Mr. President: Don’t Forget the Kurds!
Dear Mr. President,
As you embark on making “the toughest deal ever” between Israelis and Palestinians with the notion that it’s the most important unresolved conflict in need of a solution, I ask you to not overlook the plight of the Kurdish multitude that are spread across a geographical swath from southeast Turkey all the way to northwest Iran (with northern Syria and Iraq in between) numbering some 30-35 million people, who have long served as the punching bag for local despots and tyrants, and have ultimately been relegated to the untenable position of bastardized castaway nation among a league of disunited (and disreputably dastard) nations.
If you’re aim is to fundamentally shift the socio-political landscape in the Middle East to one that is less authoritarian and anti-American, less extreme in its interpretations of Islam, and more willing to come to terms with the new world order, the establishment of a fully independent and internationally-recognized Kurdish state is your best bet at shifting the quicksands of Arabia towards a more stable future that can extend prosperity and peaceful living to the masses.
Despite the historic wrong that needs to be corrected (namely, the deliberate betrayal following the promise of a Kurdish state during the gathering of nations at Versailles in 1918 that left the Kurdish people as the single largest stateless nation in the world), there are more pressing strategic reasons to support full Kurdish independence: the Kurds have proven to be the only force in the region willing to directly take on ISIS and succeed in doing so; A strong Kurdistan is the best antidote to the Sunni-Shia schism that underlies every major conflict throughout the Middle East; A Western-backed Kurdish state could be a safe-haven for a region in dire need of one (particularly for persecuted minorities like the Yazidis); and with a semiautonomous region in northern Iraq already serving as a de facto Kurdish state, the Kurds come well equipped for the trials of statehood and the growing pains that accompany it.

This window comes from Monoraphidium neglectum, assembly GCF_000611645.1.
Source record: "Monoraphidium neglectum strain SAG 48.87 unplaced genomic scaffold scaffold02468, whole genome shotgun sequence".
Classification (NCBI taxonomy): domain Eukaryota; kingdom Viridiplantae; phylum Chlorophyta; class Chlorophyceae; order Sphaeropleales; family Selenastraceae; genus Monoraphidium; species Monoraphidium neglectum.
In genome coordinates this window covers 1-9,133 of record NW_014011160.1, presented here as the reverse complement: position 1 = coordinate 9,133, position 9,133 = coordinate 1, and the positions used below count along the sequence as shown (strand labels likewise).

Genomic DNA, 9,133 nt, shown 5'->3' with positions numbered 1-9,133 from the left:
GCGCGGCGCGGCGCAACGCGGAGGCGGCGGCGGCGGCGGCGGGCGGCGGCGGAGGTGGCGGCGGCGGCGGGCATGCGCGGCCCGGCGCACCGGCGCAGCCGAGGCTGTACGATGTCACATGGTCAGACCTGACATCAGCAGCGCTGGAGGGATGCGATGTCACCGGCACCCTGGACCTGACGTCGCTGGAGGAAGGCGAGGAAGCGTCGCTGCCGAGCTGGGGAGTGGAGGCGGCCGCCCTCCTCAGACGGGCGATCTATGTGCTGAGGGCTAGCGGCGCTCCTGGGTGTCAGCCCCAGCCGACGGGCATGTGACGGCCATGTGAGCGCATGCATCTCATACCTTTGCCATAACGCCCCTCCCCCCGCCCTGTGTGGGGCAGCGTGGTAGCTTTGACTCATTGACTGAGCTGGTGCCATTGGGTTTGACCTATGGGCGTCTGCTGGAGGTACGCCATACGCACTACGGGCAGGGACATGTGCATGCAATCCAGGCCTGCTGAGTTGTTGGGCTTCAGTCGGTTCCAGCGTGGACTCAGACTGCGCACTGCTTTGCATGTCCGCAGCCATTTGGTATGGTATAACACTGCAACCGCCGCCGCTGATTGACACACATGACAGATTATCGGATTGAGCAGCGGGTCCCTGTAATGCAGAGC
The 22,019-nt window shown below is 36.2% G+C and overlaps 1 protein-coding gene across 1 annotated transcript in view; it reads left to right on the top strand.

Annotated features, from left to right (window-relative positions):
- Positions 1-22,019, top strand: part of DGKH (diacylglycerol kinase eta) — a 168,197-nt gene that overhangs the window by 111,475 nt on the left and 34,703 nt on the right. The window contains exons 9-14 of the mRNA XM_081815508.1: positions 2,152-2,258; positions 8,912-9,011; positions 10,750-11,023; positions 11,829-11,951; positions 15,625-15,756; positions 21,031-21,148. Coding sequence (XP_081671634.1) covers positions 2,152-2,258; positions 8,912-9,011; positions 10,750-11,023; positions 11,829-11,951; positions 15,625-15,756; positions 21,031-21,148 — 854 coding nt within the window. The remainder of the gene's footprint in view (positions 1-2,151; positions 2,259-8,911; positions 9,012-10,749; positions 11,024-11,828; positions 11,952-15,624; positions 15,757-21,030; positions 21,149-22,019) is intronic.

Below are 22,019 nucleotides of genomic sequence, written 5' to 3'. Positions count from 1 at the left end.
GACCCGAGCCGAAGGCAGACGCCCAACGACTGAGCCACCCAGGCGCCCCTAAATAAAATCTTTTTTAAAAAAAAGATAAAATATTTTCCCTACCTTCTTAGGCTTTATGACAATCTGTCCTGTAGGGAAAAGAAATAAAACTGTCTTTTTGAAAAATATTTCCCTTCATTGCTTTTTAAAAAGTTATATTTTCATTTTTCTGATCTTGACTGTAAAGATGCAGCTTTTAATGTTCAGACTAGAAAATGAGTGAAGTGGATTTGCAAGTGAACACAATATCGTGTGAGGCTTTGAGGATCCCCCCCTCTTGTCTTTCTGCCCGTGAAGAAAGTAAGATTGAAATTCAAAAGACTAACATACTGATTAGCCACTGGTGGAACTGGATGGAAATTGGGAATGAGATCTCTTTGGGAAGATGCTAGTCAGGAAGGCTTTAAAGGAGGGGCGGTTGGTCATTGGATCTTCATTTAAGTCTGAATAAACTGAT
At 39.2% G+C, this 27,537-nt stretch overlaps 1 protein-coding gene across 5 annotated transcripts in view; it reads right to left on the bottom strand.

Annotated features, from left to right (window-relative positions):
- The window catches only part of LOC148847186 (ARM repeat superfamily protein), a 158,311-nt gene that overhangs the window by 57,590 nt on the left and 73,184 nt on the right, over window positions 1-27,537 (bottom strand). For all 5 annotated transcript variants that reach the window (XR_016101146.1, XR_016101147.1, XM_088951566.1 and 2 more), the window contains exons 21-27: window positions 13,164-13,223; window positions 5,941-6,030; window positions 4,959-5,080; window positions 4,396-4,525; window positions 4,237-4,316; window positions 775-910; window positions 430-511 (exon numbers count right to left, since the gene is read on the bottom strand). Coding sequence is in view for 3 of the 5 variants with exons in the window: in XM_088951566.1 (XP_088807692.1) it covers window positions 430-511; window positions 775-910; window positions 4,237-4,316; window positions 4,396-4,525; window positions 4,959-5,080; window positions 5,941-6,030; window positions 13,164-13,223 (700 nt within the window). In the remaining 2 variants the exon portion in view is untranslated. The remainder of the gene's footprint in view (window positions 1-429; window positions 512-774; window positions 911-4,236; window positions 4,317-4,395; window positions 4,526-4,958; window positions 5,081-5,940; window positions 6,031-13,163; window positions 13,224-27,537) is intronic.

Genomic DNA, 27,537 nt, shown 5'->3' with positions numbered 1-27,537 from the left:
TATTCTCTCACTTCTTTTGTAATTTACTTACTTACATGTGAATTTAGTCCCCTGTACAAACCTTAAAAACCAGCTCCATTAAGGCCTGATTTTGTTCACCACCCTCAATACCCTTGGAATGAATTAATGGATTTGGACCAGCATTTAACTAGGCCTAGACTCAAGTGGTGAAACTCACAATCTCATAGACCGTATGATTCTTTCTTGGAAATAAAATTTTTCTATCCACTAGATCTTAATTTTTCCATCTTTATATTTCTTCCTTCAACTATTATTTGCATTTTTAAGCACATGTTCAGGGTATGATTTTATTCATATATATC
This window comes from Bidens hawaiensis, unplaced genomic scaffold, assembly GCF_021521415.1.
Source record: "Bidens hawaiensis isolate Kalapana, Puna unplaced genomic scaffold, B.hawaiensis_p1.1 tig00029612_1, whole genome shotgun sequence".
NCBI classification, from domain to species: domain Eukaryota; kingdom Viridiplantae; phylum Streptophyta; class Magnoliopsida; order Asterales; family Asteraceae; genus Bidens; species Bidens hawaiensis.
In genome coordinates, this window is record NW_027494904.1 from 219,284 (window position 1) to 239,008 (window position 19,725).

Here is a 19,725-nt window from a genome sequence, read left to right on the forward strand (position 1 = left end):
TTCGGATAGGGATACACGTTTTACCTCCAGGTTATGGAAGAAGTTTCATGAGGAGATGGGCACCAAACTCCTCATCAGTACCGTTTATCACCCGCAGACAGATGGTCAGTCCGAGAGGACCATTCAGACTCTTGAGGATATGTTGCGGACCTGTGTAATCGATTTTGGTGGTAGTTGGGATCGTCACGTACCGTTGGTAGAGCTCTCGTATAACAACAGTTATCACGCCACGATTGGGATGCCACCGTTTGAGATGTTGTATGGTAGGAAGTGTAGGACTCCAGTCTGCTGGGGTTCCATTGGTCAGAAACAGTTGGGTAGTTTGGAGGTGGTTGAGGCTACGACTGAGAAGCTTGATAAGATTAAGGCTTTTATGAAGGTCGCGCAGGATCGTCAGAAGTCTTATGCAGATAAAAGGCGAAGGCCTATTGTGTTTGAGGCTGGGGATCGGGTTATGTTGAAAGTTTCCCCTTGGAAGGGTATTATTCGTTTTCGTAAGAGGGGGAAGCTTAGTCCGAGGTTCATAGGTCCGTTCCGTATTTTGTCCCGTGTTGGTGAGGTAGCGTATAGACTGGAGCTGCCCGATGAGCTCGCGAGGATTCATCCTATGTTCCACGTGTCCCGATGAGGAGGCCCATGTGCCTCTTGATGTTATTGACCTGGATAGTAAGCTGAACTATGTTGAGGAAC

Fighting Our Battles
Instability in the Middle East, as any political scientist knows, is primarily a threat to the globalist-capitalist order, and only secondarily to the region’s powers. Thus, the battle against ISIS and other monstrosities that can emerge from the dark Middle Eastern power vacuum has to be a top priority for all Western nations. With the rising tide of anti-interventionism sweeping across the U.S. and Europe, more than ever, we need to be supporting effective fighting forces on the ground and to date it’s not the American-armed (but overly reluctant) Saudis, Gulf States, or unstable autocratic regimes across the region that have been our best allies, but rather the ramshackle, under-armed, underfunded Kurds that have proven to be the most effective at fighting the spread of Islamic radicalism. All major military successes that have curbed the territorial expansion of ISIS, particularly in Syria and northern Iraq, have come with a high cost of Kurdish blood, sweat, and tears, but they got the job done. They, and not us.
Redrawing the Map
As the desert dust settles around Iraq, Syria, the Levant, and Maghreb, and ISIS finds its territories shrinking, it’s time to think of the New Middle Eastern Order. In a region caught on the ethno-religious fault line of the Sunni-Shiite divide, an independent Kurdistan would stand as a beacon of light in a region long darkened by death and destruction.